The recruitment landscape in the UK has radically transformed following its departure from the European Union and in the aftermath of the global COVID-19 crisis. Interestingly, unemployment levels are at their lowest since the 70s, at under 4%. This has provoked companies to actively recruit overseas talent. The alteration in immigration directives has aimed to streamline the hiring process, whether the prospective employee is from France or Asia. This change has inevitably led to a focus on young, educated, and English-proficient populations.
The influx of non-EU citizens to the UK for work has, intriguingly, seen a rise from under 100,000 annually to a record-breaking 200,000 in 2022 – trending decidedly upward. Enter Thailand. An emerging origin country for workers looking to enter the healthcare, hospitality, and leisure industries. These sectors have been hit hard by staff shortages, a direct outcome of the combined effects of Brexit and the pandemic.
One particular niche that has seen significant growth is the UK’s beauty and massage industry. Historically, this sector has been primarily staffed by part-time student therapists. But with recent changes in regulations in the UK, small service businesses are capitalising on the skilled worker visa programme to attract potential talent from Asia. The programme, a points-based system favouring younger, better-educated recruits, is enabling fully qualified massage therapists to work full time in the UK under specialist visas. The advantages? They can earn considerably more than they would expect in their home countries while having the golden opportunity to live and experience life abroad.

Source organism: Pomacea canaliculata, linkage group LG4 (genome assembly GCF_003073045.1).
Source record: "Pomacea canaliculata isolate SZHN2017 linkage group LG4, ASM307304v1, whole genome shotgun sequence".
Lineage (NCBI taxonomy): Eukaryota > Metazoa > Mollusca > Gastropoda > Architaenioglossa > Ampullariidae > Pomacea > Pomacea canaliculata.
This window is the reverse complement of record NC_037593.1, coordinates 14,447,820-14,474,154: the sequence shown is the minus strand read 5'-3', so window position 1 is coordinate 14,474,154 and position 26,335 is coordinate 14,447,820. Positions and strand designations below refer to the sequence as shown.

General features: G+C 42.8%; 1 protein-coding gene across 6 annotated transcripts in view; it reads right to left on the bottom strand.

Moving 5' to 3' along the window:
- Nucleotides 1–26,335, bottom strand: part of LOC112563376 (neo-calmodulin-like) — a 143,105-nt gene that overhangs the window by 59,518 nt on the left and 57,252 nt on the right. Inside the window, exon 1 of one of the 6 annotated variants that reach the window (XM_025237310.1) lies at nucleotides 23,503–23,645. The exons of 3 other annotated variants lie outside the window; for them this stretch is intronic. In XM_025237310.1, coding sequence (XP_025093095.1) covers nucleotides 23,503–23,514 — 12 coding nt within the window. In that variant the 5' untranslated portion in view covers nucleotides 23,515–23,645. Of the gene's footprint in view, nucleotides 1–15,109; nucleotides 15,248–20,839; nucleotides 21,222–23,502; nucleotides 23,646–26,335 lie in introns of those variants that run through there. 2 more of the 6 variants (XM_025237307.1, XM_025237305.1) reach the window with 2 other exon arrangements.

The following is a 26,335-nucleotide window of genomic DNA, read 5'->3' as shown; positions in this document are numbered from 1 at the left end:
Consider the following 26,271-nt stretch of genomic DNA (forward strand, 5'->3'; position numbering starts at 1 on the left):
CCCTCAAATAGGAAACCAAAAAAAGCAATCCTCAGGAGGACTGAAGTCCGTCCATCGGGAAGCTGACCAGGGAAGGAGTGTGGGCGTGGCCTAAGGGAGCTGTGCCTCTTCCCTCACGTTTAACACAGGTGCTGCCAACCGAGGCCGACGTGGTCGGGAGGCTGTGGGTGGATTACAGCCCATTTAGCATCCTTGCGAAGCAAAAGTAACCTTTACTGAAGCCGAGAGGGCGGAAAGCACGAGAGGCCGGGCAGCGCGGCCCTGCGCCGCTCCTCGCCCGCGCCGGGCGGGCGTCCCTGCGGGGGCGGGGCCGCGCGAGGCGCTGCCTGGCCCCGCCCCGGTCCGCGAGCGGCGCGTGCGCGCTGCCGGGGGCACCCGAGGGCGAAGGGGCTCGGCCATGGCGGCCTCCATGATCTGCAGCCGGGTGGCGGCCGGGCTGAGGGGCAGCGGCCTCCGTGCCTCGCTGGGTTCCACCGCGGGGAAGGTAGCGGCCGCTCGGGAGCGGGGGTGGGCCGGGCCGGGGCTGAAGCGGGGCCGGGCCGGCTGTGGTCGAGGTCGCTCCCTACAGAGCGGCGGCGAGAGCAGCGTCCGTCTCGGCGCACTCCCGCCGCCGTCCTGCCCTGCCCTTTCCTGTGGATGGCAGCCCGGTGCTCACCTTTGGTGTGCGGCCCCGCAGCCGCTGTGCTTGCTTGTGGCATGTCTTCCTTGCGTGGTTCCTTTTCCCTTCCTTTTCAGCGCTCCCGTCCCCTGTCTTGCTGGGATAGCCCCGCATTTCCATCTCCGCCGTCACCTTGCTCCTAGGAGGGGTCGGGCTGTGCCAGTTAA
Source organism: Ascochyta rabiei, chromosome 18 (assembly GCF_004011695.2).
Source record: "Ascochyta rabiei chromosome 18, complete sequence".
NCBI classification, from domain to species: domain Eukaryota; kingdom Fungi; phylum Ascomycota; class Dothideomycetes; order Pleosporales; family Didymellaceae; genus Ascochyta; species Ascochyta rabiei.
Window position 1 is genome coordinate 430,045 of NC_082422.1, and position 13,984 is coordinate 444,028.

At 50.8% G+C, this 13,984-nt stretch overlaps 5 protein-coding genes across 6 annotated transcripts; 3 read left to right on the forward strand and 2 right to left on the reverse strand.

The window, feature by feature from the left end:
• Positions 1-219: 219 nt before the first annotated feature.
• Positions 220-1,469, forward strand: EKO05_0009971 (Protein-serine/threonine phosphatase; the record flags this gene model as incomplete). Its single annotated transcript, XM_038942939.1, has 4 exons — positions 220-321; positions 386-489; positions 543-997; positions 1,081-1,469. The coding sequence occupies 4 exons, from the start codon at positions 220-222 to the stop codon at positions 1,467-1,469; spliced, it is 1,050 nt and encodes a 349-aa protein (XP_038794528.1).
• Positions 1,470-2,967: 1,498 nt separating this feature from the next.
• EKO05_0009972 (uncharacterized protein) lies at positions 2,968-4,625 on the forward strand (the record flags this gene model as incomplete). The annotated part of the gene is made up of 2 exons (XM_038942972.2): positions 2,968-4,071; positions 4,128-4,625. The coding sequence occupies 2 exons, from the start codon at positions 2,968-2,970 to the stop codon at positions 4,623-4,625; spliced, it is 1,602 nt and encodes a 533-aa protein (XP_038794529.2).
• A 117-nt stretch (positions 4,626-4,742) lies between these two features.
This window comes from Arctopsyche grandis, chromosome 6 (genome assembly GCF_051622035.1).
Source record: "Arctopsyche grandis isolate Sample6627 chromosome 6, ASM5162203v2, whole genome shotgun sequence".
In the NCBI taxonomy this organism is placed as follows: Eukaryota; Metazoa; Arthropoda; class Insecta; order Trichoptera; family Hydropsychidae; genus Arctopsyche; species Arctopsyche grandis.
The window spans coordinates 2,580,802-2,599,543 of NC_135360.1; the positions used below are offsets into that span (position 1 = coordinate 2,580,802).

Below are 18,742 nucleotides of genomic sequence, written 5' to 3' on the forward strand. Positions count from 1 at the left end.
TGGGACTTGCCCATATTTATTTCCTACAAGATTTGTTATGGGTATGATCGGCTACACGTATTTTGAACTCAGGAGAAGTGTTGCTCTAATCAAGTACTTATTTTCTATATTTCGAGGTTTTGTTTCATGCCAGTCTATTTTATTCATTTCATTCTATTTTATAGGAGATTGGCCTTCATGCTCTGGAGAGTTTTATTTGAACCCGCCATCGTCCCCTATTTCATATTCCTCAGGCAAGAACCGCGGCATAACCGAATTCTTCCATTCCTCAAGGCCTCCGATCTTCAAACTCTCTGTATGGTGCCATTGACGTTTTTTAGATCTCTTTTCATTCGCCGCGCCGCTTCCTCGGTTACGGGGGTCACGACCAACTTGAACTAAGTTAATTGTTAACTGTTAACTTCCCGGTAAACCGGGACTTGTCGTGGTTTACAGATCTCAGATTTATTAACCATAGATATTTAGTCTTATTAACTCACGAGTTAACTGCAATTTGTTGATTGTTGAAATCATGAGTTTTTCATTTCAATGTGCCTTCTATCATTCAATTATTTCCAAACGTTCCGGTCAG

Consider the case of Kanjana Sawangha, who owns London-based Thai Kosai, a specialist massage establishment. She says, “We’ve already sponsored six Thai graduates on work visas, and we’re likely going to need more unless the domestic recruitment landscape improves drastically. Admittedly, the process is challenging for small businesses to navigate, but recruiting domestically has proven to be an insurmountable hurdle.”
So how does the government and the authorities view this shift? On one hand, the UK government, who came to power in 2019 with a commitment to reduce immigration, finds itself in a precarious position. Caught between the undeniable economic need for more workers and the self-imposed boundaries as a consequence of halting the free movement of people around Europe.
In Thailand, emigration trends also reveal a telling picture. There was a noticeable spike in Thai nationals leaving the country from 2020 onwards. Are the authorities aware of the potential ramifications of such a “brain drain”? The healthcare sector is particularly vulnerable. An exodus of young workers not only puts pressure on local health services, as they may no longer care for aging relatives, but also when the emigrating workers themselves are future medical professionals, the effect is doubly impactful. The gender disparity is another issue, with 2020 UN data revealing that over 60% of Thai emigrants were female. This figure leads the pack in southeast Asia, with females being disproportionately represented compared to the global average.
A 2021 study in the International Journal of Current Science Research and Review interviewed a cross-section of Thai nationals. Across generations, it found that enhanced living standards were the primary motivation behind emigration. One thing is clear: unless the quality of work and life at home improves significantly, Thailand could face a future where more of its best and brightest talents are headed for greener pastures abroad.